B-vitamin supplements could diminish the toxic effects of air pollution on the immune and cardiovascular systems, according to an American study published in Scientific Reports.
Researchers studying the impact of air pollution in moderately polluted urban areas from July 2013 to February 2014 found that a cocktail of B vitamins (50mg of B6, 2.5mg of B9 and 1mg of B12) taken for four weeks reduced the harmful impact of fine particle pollution (PM2.5 pollution) by 150% on heart rate, 139% on total white blood count and 106% on lymphocyte count.
Scientists recruited a panel of 10 healthy nonsmokers aged between 18 and 60 years old. The recruits were not taking any form of B vitamin supplement or other medications. Participants took a placebo for four weeks prior to two hours of exposure to concentrated ambient PM2.5 levels -- 250 micrograms/m3 compared to WHO guideline limits of 10 micrograms/m3.
Next, participants were administered B-vitamin supplements for four weeks before undergoing a further two-hour exposure to PM2.5.
"Our results showed that a two-hour exposure to concentrated ambient PM2.5 had substantial physiologic impacts on heart rate, heart rate variability, and white blood counts. Further, we demonstrated that these effects are nearly reversed with four-week B-vitamin supplementation," explained Andrea Baccarelli, MD, Ph.D., of Columbia University's Mailman School of Public Health.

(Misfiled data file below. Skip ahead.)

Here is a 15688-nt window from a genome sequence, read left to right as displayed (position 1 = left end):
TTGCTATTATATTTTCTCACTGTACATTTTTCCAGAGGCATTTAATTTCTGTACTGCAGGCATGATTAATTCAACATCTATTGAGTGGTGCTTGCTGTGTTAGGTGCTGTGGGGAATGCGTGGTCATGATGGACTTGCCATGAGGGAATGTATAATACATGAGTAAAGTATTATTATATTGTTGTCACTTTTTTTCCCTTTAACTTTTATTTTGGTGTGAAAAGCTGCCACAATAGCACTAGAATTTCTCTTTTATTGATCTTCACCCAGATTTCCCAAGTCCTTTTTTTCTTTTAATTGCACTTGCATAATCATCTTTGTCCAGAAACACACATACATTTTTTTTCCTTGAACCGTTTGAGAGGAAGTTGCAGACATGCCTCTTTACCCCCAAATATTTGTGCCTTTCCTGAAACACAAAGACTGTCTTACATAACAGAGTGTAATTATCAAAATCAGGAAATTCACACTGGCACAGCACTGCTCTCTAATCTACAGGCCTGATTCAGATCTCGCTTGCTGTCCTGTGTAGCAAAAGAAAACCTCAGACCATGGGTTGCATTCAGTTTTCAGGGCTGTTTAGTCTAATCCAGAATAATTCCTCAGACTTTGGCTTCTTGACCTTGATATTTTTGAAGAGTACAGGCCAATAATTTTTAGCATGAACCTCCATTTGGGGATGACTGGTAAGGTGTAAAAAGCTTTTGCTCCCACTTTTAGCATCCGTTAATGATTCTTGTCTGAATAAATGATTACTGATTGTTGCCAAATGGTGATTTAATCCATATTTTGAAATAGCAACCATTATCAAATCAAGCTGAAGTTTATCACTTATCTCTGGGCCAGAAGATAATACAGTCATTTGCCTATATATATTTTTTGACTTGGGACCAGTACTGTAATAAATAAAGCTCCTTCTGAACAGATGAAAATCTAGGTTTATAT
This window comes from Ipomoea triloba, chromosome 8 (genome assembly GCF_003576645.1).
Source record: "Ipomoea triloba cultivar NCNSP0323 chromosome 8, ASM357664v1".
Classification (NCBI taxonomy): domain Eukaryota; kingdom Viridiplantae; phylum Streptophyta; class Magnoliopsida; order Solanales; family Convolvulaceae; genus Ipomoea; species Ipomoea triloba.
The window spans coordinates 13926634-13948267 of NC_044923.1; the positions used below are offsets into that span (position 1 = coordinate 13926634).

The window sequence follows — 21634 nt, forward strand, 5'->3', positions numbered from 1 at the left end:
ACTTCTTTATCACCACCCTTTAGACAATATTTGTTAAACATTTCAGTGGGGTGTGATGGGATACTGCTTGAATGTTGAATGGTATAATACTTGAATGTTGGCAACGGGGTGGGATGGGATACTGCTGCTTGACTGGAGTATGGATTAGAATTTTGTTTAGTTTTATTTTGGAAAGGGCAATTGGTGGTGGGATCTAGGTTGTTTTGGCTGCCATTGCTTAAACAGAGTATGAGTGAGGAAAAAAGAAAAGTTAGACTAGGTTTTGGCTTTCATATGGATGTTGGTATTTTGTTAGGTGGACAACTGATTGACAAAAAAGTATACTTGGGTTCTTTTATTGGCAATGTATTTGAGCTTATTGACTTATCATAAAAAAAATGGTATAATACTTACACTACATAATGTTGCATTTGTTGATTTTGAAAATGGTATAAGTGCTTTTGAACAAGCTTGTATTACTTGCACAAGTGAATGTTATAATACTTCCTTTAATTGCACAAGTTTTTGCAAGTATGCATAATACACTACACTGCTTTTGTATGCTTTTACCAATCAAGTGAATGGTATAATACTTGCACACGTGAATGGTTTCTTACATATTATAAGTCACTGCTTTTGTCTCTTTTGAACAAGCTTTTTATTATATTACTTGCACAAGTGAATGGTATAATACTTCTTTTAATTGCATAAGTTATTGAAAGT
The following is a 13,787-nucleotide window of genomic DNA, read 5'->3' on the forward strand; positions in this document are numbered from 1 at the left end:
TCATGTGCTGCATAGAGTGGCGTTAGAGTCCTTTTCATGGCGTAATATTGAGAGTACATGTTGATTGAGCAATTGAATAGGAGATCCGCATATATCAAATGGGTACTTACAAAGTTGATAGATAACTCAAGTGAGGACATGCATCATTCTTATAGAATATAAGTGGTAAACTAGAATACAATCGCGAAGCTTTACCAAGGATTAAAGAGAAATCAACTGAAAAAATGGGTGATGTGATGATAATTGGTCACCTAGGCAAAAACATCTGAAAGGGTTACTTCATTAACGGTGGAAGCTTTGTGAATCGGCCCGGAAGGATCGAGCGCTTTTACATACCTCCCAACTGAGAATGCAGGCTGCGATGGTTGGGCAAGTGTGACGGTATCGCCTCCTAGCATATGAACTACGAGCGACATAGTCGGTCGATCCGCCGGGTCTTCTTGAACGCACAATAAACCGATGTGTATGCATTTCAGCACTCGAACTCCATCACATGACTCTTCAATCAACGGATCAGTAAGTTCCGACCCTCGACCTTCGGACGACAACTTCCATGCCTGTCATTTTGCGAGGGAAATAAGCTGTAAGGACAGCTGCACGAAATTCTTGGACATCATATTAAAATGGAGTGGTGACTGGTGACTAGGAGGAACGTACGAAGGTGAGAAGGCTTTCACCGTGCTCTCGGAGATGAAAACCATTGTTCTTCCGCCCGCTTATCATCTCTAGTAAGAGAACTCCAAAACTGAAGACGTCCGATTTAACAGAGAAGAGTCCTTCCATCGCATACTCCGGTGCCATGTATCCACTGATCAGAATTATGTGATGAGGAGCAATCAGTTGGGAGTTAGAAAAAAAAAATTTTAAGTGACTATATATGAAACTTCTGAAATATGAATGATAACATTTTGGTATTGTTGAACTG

The researchers caution that it may not be possible to generalize the beneficial effects of B vitamins to populations at higher risk of pollution-induced cardiovascular effects, such as children, older people, individuals with pre-existing cardiovascular disease or those living in heavily polluted areas.
According to the WHO, 92 percent of the world's population lives in places where air pollution levels exceed 10 micrograms/m3 of fine particles (particulate matter with a diameter of less than 2.5 micrometers, or PM2.5).
Fine particle pollution is responsible for 3.7 million premature deaths worldwide, mainly due to toxic effects on the cardiovascular system, and could be linked to 18 million premature births, according to a study published in Environmental International in February.